Journey of Sorrow
by Louise Dragon
Icy sheets of rain slashed across her hard features & penetrated her clothing. She felt nothing. Nothing mattered anymore. The streets were so quiet she felt truly alone – alone with her feelings of nothingness – alone in a world where nothing mattered at all.
The gleaming gray and blue bus stampeded over the horizon, burped a hiss of air brakes, and glided to a stop almost at Lori’s elbow. The windows were black empty screens of tinted nothingness. The door whooshed open letting out a quick whiff of apples and cinnamon. Lori’s mind quickly wandered back to Meme’s kitchen. The kitchen of her childhood when she’d spent summers with her grandparents baking wonderful desserts in Meme’s kitchen or fishing in the stream with Pip . . . She felt around in the pockets of her raincoat for a handful of change and hopped onto the bus.
The driver, a large burly man, in a dark blue uniform who looked remarkably like Pip had in his younger days, tipped his hat and smiled as Lori dropped her change into the kiosk and hesitantly entered the aisle.
The interior was dim and cozy, like a comfortable lair or cave. It took Lori’s eyes a few moments to adjust.
Sitting close to the front was a small bird-like woman who reminded Lori of Mrs. Randall, her second grade teacher who had died years ago. The woman held a small orange lop-eared rabbit on her lap. She stroked its fur and murmured to it in soft tones. Lori had gotten a rabbit just like that for Easter last year from Max. She had named the rabbit “Honey” for his honey-colored fur. She choked back a sob remembering Max, in another fit of rage, kicking Honey into the wall -- turning him into a lifeless heap of orange fur cradled in her trembling hands.
Lori frowned and worked to blot out the sad memory as she continued down the aisle.
A soft, round, elderly woman with clinking knitting needles and a huge ball of pink yarn glanced sideways at Lori then back to her work. Lori frowned. The woman looked a little like Meme, her grandmother, who had died years ago in Farnums. A shiver traveled down her spine like a drop of ice water and she stumbled and almost fell into a seat across from the old woman.
“Are you alright dear?” the old woman shouted, her eyes still glued to her clacking needles.
Meme had been going deaf at the end, she had shouted a lot too . . .
Stop that! Lori admonished herself. Stop that right now. You’re just feeling guilty about Max!
Her mind traveled back in time. Max on the floor . . . So much blood . . .
Lori shook her head -- blotted out the images. She tried to think pleasant thoughts like her shepherd mix Trixie and some of the fun days she had spent with Max. Back in the beginning before Max got sick. Before the violence . . . Life had been pleasant then – fun. A large tear crept down her face.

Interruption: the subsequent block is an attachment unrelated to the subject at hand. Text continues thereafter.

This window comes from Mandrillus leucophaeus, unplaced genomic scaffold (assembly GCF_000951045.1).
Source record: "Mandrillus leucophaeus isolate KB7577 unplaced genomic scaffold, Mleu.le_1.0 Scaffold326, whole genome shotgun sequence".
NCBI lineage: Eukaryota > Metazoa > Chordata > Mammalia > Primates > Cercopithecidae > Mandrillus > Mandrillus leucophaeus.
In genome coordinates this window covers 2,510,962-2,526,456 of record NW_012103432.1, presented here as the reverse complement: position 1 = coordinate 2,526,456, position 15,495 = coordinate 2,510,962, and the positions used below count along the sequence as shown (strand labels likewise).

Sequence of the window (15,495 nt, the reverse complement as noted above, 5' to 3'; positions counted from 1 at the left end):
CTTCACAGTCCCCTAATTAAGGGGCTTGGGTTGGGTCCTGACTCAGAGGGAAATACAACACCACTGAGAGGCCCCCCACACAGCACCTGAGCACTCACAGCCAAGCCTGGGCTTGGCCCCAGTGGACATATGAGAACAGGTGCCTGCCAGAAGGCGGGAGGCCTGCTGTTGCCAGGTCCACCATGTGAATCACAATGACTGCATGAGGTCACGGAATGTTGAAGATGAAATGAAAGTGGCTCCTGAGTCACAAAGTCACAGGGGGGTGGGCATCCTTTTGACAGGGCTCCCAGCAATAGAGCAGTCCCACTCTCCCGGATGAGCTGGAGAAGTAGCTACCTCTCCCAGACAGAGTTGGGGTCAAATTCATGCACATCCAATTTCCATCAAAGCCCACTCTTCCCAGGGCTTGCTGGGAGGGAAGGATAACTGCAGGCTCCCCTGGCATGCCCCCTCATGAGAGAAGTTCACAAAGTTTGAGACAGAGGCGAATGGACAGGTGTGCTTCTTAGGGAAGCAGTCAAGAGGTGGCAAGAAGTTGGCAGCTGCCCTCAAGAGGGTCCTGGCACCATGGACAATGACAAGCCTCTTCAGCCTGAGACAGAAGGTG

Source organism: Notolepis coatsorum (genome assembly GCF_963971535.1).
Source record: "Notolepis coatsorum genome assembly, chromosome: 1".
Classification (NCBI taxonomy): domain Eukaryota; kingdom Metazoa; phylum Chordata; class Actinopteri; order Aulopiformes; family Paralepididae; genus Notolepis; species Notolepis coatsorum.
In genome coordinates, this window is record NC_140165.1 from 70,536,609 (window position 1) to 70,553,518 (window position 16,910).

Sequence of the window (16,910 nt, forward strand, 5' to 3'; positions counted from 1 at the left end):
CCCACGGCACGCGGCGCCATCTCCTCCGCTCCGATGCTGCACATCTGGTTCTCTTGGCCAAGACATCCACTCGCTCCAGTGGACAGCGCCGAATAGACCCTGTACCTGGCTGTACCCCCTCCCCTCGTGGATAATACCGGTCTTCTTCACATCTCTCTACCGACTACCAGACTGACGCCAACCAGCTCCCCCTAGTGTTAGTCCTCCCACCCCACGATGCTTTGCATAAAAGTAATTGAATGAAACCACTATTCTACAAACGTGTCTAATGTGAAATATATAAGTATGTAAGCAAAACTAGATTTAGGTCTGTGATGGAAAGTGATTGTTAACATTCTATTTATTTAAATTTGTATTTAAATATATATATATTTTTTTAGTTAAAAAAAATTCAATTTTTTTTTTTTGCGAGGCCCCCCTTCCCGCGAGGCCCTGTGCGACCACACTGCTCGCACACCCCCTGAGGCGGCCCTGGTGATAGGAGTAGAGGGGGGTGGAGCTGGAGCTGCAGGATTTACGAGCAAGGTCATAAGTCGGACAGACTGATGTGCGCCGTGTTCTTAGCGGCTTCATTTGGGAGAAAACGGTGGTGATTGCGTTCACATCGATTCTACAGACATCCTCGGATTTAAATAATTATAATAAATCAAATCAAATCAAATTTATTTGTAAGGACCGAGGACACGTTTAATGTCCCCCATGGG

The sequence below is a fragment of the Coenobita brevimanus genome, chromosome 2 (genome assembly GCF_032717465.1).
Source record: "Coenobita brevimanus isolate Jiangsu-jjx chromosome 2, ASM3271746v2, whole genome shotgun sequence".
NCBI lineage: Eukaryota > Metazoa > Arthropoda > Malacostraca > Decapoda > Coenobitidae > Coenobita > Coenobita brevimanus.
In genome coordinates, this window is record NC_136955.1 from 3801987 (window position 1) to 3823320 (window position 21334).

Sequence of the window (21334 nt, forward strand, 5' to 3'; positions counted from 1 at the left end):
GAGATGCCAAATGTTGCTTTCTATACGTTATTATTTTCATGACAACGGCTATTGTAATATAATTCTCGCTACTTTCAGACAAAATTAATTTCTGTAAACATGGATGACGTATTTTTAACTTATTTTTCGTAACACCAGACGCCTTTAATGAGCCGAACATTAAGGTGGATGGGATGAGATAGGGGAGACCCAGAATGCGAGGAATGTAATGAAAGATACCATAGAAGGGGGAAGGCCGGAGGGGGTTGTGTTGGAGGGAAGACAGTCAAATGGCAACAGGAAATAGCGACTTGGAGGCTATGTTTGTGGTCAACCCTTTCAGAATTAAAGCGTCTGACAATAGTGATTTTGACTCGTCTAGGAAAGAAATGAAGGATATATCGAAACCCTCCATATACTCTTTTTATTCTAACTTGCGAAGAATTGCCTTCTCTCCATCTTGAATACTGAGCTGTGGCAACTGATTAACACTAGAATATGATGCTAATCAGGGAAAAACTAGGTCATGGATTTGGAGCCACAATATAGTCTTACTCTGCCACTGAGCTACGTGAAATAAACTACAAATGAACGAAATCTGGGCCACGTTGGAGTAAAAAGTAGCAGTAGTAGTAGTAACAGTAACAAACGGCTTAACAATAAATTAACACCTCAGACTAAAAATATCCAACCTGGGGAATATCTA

“Are you alright dear?” the old woman shouted again, reaching into her sleeve for a tissue, just like Meme used to do . . .
The bus suddenly jounced to a halt and the door swung silently in.
Lori watched as a blind man entered the bus and began to carefully work his way toward the back with his dog.
As he got closer, Lori’s eyes widened. The dog could have been Trixie’s double! Same white tuft of fur on its chest, same soulful sad yellow eyes . . .
Lori’s mouth went dry. The dog coming up the aisle with his blind master sported a lopsided mouth that was toothless on one side, its tongue lolled from that side and it limped from the broken shoulder that Max had inflicted with the baseball bat right after he had broken Trixie’s teeth.
Lori shuddered and looked up at the blind man. Max’s dead face grinned down at her. Thick blood crusted from the snakebite-like wound she had inflicted in his neck this morning with her sharpest barbecue fork. She vaguely remembered a spear of pain in her left side – like a jab of electric current. Max had a gun. He had been waving it at her and yelling that she’d be next to go – and she had wanted to go. Her life had become a pit of hell and she longed for freedom, quiet, and no more fear. She would be glad to go . . .
But not alone.
She looked from the misshapen corpse hobbling toward her down the passageway to the old woman across the aisle. The old woman looked unseeingly back at Lori, her eyes clouded and milky from the cataracts Meme had at the end.
“It’s okay, dear,” the dead woman shouted, her knitting needles still moving. “No one can hurt you anymore.”
Author's Note: The first three sentences of this story are courtesy of #storystarters, a Twitter Application.
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